Close Close
Popular Financial Topics Discover relevant content from across the suite of ALM legal publications From the Industry More content from ThinkAdvisor and select sponsors Investment Advisor Issue Gallery Read digital editions of Investment Advisor Magazine Tax Facts Get clear, current, and reliable answers to pressing tax questions
Luminaries Awards
Your article was successfully shared with the contacts you provided.

Many of your clients might benefit from using a Roth IRA as part of their retirement savings strategy. But if you have clients who earn too much to contribute to a Roth IRA, you are likely familiar with the backdoor Roth strategy. For clients whose circumstances fit, you might also consider the mega backdoor Roth strategy as a way to funnel larger amounts into a Roth IRA account for them.

What Is the Mega Backdoor Roth?

A backdoor Roth IRA generally involves making an after-tax contribution to a traditional IRA account and then converting that amount to a Roth IRA. The taxation of the conversion will depend upon whether or not the client had additional funds in a traditional IRA account that were contributed on a pre-tax basis and/or that represent earnings on funds in the account.

A mega backdoor Roth involves your client making after-tax contributions above the annual 401(k) contribution limits to their employer’s 401(k) plan. This could amount to them being able to contribute up to an extra $37,500 per year. For high earning clients who can afford to do this, the mega backdoor Roth can be a way to funnel significant amounts to a Roth IRA account. 

How Does the Mega Backdoor Roth Work?

In order for a mega backdoor Roth strategy to work, your client’s employer must allow after-tax non-Roth contributions to be made to the plan participant’s accounts. These contributions are made to a separate bucket over and above your client’s normal contributions to the plan. 

For 2020, the maximum contribution that is allowed is $37,500. Again, this is over and above the $19,500 or $26,000 (for those 50 or over) that can be contributed to a traditional or Roth 401(k) account for 2020. About 40 percent of all 401(k) plans offer this option.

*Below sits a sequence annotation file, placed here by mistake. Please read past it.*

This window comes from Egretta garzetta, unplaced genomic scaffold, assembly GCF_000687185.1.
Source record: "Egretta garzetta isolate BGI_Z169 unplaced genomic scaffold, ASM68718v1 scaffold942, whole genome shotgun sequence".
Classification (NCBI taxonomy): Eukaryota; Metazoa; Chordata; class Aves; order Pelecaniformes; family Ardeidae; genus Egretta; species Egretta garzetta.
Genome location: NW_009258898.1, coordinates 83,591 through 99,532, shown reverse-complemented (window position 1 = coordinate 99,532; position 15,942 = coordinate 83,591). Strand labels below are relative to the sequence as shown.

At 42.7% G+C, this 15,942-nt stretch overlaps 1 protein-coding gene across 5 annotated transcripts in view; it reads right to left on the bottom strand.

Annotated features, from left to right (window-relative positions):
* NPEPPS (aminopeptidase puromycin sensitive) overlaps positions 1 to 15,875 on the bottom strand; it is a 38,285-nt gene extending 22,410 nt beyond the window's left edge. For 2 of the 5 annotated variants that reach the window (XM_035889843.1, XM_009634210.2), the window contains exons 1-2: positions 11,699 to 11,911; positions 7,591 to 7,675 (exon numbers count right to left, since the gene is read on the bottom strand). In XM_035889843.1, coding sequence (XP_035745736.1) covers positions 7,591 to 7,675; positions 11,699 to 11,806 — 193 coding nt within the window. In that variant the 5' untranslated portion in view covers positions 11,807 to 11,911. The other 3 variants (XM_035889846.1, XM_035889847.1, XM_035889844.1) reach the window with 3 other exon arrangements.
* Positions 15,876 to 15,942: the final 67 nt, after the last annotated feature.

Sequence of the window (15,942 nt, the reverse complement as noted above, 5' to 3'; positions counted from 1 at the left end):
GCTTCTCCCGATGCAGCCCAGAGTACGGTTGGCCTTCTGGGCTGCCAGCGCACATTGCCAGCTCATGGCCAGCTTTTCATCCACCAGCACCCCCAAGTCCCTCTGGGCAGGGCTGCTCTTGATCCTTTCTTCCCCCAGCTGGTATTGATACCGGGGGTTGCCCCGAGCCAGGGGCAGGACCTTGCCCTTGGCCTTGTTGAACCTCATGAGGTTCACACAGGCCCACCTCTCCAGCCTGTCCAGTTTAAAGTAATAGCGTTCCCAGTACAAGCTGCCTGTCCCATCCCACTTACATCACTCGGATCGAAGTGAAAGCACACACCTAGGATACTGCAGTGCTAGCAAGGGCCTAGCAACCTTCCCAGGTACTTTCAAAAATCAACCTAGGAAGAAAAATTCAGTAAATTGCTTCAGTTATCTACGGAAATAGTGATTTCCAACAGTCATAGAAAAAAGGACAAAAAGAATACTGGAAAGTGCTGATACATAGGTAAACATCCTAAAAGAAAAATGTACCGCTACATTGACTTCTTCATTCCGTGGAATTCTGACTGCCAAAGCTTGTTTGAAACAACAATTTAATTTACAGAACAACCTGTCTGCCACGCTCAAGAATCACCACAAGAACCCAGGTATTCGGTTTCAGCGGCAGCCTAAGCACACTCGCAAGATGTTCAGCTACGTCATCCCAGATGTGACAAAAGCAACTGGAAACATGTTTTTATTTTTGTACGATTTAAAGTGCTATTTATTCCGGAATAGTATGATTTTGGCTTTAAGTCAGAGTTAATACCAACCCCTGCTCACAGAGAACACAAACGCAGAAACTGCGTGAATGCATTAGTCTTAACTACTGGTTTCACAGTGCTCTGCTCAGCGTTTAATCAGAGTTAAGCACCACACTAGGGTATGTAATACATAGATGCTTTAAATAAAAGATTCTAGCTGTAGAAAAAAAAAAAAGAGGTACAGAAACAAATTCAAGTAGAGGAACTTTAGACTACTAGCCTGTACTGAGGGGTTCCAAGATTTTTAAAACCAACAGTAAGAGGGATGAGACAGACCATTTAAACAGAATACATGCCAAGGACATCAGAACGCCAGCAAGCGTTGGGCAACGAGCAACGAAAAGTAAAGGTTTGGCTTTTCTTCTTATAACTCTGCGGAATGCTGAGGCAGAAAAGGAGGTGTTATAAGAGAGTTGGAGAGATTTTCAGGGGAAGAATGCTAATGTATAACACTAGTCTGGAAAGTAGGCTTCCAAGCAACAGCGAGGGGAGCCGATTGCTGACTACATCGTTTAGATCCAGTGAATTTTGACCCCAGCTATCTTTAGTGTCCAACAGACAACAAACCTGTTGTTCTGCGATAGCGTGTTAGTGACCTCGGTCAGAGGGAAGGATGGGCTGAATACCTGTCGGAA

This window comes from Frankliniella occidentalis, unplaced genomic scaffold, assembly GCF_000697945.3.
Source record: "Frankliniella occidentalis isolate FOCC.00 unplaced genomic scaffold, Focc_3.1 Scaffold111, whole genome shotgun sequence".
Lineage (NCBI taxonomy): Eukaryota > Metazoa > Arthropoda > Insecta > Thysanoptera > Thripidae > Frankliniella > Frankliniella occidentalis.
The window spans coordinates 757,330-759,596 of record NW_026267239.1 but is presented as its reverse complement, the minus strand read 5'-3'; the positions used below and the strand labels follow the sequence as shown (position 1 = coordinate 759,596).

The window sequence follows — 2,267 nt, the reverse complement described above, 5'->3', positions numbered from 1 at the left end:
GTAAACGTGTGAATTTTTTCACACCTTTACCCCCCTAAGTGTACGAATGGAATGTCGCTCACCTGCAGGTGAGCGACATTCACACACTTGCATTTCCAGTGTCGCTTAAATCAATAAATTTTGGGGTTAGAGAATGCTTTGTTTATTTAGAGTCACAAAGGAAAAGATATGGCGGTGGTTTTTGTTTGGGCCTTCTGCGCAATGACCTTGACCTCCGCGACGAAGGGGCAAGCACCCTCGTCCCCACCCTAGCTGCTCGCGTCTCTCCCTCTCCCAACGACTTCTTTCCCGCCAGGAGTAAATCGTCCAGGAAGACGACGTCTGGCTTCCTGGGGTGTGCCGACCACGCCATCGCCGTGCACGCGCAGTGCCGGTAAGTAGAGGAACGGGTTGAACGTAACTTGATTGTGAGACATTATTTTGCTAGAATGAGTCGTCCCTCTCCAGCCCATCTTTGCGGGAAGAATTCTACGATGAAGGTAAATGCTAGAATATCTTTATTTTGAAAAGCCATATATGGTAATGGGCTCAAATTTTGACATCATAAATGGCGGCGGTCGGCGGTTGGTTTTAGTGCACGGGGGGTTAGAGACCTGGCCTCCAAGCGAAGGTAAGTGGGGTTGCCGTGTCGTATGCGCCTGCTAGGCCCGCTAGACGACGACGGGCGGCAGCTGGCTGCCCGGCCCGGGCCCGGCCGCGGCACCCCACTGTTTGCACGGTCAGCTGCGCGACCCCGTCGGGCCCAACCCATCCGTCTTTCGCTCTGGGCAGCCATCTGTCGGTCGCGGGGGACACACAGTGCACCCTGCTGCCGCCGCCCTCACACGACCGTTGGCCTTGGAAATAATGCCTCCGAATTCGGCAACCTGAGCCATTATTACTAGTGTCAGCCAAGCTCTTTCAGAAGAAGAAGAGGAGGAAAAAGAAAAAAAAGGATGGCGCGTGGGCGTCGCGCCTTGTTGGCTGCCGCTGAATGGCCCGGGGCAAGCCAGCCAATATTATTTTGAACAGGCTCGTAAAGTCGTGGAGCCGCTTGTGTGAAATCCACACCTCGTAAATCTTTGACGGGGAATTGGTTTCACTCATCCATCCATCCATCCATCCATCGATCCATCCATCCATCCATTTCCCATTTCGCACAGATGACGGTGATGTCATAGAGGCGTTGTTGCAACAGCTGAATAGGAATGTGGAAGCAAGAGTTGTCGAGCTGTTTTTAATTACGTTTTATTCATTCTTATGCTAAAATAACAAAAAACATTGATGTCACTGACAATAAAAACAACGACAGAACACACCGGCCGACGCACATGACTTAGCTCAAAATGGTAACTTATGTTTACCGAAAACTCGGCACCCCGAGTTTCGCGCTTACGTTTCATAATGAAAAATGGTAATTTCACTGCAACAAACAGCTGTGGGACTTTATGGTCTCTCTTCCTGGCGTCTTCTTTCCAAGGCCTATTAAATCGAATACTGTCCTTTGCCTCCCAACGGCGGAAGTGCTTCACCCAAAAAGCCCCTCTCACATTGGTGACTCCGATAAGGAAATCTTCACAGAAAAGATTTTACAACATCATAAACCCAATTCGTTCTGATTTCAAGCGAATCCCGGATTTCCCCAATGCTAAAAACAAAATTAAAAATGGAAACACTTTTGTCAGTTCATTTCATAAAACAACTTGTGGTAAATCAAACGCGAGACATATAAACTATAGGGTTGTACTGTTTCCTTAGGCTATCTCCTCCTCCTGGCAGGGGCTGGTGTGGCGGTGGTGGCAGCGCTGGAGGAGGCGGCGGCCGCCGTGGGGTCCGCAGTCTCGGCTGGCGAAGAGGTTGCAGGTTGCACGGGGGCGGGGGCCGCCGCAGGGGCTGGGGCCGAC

The mega backdoor Roth works best if your client’s employer allows in-service withdrawals. In some cases, this is only allowed once participants reach age 55 or 59 ½. About 70 percent of all plans allow some sort of in-service non-hardship withdrawal. Even if the plan doesn’t allow for them at all, or if they are limited to participants who have attained a certain age, this strategy can still be effective. 

If the plan is set up to accommodate these after-tax contributions, your client would need to subtract any company matching that is in place. For example, if their employer provided $5,000 in matching contributions for the year, the most your client could contribute for 2020 is $32,500. 

In this scenario, your client would contribute up to the maximum allowed in after-tax contributions, then do an in-service withdrawal as a rollover to a Roth IRA account. The best scenario is if their plan allows these in-service withdrawals at any time or any age. Note that it’s generally best to do this as a rollover versus as a withdrawal from the plan, as this will avoid inadvertently triggering any taxes or penalties for clients under age 59 ½.

Even if your client’s plan doesn’t allow in-service withdrawals, or if they are limited to participants over a certain age, like 55 or 59 ½, this still works. Your client can accumulate money in this after-tax pool. They can do the rollover when they attain the specified age or when they leave their employer, if earlier than that age. The after-tax contributions will not be taxed; however, any earnings on these contributions would be subject to taxes.   

For clients who can’t contribute to a Roth IRA, or who want to ultimately accumulate large amounts in a Roth IRA account, the mega backdoor Roth is a strategy to consider if their employer’s 401(k) plan allows for it. 


© 2024 ALM Global, LLC, All Rights Reserved. Request academic re-use from All other uses, submit a request to [email protected]. For more information visit Asset & Logo Licensing.